Chassis Type F1 Engine No, 375/010
While the Ferrari factory supplied the major components the car was assembled, modified and completed by the Vandervell racing team and many original components were replaced by improved ones manufactured by VP Ltd. It was a V12 Ferrari in concept but virtually a Vandervell by construction, and by the end of its short but active career it did not owe much to Ferrari origins as far as mechanical internals were concerned. If anything broke, Vandervell had it redesigned and remade in England, and from the start it had an English-built body.
Its first appearance was in Northern Ireland at Dundrod for the Ulster Trophy, which it won at 81.43 m.p.h. with a fastest lap at 91.12 m.p.h. driven by Piero Taruffi. The some driver then won again at Silverstone at 93.07 m.p.h. with a fastest lap at 96.67 m.p.h. In Scotland, on the Turnberry airfield circuit, it broke its gearbox when being driven by Mike Hawthorn. In the autumn it finished second in a race at Goodwood, driven by Farina, but broke its rear axle as it approached the finishing line. VP Ltd. made the, own crownwheel and pinion for the car and s the next meeting, at Charterhall in Scotland, this new component stood the strain of the 400 horsepower the engine was developing, but the aluminium Ferrari casing did not, and burst asunder.
Before the 1953 season the whole rear end of the car was redesigned and “made in England”, and a new innovation appeared in the shape of disc brakes to replace the Ferrari drum brakes. These were a joint effort by Vandervell Products Ltd. and the Aviation Department of Goodyear, and were a major breakthrough in the early days of disc brakes. Taruffi drove the car at the East, Goodwood meeting and netted a second place the Glover Trophy and then the car was run in the Albi Grand Prix in south-west France, driven by Farina, but a broken oil pipe put it out. In midsummer Farina drove it in the Formula Libre race at the British Grand Prix meeting Silverstone, which he won at 96.79 m.p.h., and an doing he achieved the first 100 m.p.h. lap on the airfield circuit, recording 100.16 m.p.h. It had two more outings that season, one at Charterhall where Farini was put out with magneto trouble and the other at Goodwood, where Mike Hawthorn won two races, the Woodcote Cup at 92.11 m.p.h. and the Goodwood Trophy at 92.70 m.p.h., with a fastest lap at 94.53 m.p.h.
All this time the Vandervell Racing Team were hard at work on their new Vanwall Grand Prix car and the poor old Thin Wall Special was getting neglected as far as maintenance was concerned. At that final meeting in 1953 the engine went “off song” by the end of the day. In 1954 everyone at VP Ltd. was flat-out on the new Grand Prix project and the Thin Wall Special was kept running with the minimum amount of man-hours to let the new team driver keep his hand in while awaiting the first Vanwall Special. This new driver was Peter Collins, and he raced the Thin Wall Special at Aintree, Goodwood and Snetterton, winning at Goodwood twice and Snetterton once but retiring with engine trouble at Aintree on both occasions. The Thin Wall Special’s last race was at Aintree on October 2nd in 1954 but the valve gear disintegrated and that was that, The poor old warrior was pushed into a comer of the factory and forgotten, for everyone was at full-steam on the Vanwall Grand Prix car, a protect that was to put Britain on the Grand Prix map and win the manufacturer’s World Championship for Tony Vandervell in 1958.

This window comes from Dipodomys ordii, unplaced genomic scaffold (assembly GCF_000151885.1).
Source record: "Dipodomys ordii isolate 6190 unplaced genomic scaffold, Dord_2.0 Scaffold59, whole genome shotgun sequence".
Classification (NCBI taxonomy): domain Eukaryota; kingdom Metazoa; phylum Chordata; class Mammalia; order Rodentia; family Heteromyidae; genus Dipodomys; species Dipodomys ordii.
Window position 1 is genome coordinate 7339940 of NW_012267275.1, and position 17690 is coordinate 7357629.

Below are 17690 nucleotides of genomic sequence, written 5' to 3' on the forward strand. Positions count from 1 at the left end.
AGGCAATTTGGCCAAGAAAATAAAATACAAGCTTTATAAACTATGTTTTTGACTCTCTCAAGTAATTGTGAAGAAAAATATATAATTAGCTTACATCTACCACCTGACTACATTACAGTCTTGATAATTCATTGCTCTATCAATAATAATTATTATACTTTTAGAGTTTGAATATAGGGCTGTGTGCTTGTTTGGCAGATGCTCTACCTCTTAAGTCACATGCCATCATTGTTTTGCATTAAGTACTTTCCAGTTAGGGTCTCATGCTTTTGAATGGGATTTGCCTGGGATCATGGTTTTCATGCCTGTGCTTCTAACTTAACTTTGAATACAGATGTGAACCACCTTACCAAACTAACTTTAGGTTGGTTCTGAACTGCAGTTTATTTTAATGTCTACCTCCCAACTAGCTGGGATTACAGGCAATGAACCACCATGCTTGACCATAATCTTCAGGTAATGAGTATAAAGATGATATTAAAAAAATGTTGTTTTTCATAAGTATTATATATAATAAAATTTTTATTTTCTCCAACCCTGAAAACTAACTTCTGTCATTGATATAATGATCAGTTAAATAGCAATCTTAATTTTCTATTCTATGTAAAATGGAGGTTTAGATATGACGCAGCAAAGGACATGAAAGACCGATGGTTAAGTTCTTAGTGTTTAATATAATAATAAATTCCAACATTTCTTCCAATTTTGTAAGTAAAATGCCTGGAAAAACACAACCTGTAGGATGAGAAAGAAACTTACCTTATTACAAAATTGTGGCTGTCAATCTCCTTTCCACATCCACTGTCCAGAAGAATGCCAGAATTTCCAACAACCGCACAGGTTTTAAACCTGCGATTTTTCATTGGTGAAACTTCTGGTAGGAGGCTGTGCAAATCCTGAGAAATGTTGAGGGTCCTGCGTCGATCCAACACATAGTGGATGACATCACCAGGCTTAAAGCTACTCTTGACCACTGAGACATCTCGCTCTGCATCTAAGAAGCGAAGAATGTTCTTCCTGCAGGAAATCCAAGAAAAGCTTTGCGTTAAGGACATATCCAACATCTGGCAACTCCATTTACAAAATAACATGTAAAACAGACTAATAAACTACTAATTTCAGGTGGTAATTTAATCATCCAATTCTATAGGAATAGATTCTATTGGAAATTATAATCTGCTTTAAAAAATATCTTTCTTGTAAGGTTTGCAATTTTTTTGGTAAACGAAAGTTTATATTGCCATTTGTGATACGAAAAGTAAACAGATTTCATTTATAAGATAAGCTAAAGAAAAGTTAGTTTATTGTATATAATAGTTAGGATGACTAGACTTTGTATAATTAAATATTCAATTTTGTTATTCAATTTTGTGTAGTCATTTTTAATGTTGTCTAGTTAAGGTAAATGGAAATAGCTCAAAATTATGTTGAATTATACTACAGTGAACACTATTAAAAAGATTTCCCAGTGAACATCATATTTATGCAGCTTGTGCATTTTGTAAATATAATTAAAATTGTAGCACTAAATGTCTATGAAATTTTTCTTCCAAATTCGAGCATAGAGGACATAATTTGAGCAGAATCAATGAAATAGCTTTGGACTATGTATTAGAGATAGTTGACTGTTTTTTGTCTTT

After Tony Vandervell’s death in 1967 VP Ltd. were absorbed by the industrial giant GKN, the Acton factory was closed down and everything Vandervell was moved down to the new factory that “the old man” had built at Maidenhead. The tired old Thin Wall Special was also taken there, and in 1972 the GKN management instigated a complete rebuild for this famous old “one-owner” car. Some of the original racing team were still working at the factory and mere put on the job, and one of them said later how he had forgotten just how “knackered” that poor old 4½-litre V12 engine was by the end of its life. It wasn’t broken, just completely worn out; almost everything that moved had to be replaced, most of the parts being manufactured in the GKN-Vandervell tool-room. The whole car was refurbished to “as new” condition, both outside and in, and in 1973 at the British Grand Prix at Silverstone Tony Vandervell’s youngest son Colin, gave a demonstration with the car to celebrate the 20th anniversary of Farina’s 100 m.p.h. lap, a landmark in Silverstone history. That the This Wall Special had been rebuilt “as new” was shown by young Vartdervell lapping effortlessly at over 90 m.p.h. Today the can is still maintained in pristine condition by GKN and recently it mason display in the Silverstone paddock at the VSCC meeting, looking as good as ever it did. Next year, 1983 will not only be the thirtieth anniversary of its 100 m.p.h. lap record at Silverstone, it will also be the 25th anniversary of the Vanwall team winning the Manufacturer’s World Championship and, in addition, the British Grand Prix will be held at Silverstone. Hopefully the BRDC will honour this important occasion and GKN-Vandervell Ltd. will let us see the Thin Wall Special in action again, for apart from being an historic racing one with its own laurels, it played an important part in the development of the great Vanwall team. — D.S.J.
N.B. For further reading about this historic car we recommend “Vanwall, the story of Tony Vandervell and his racing cars” by Denis Jenkinson and Cyril Posthumus published by PSL of Bar Hill, Cambridge, and Autocar July 19th 1973 an article by Edward Eves.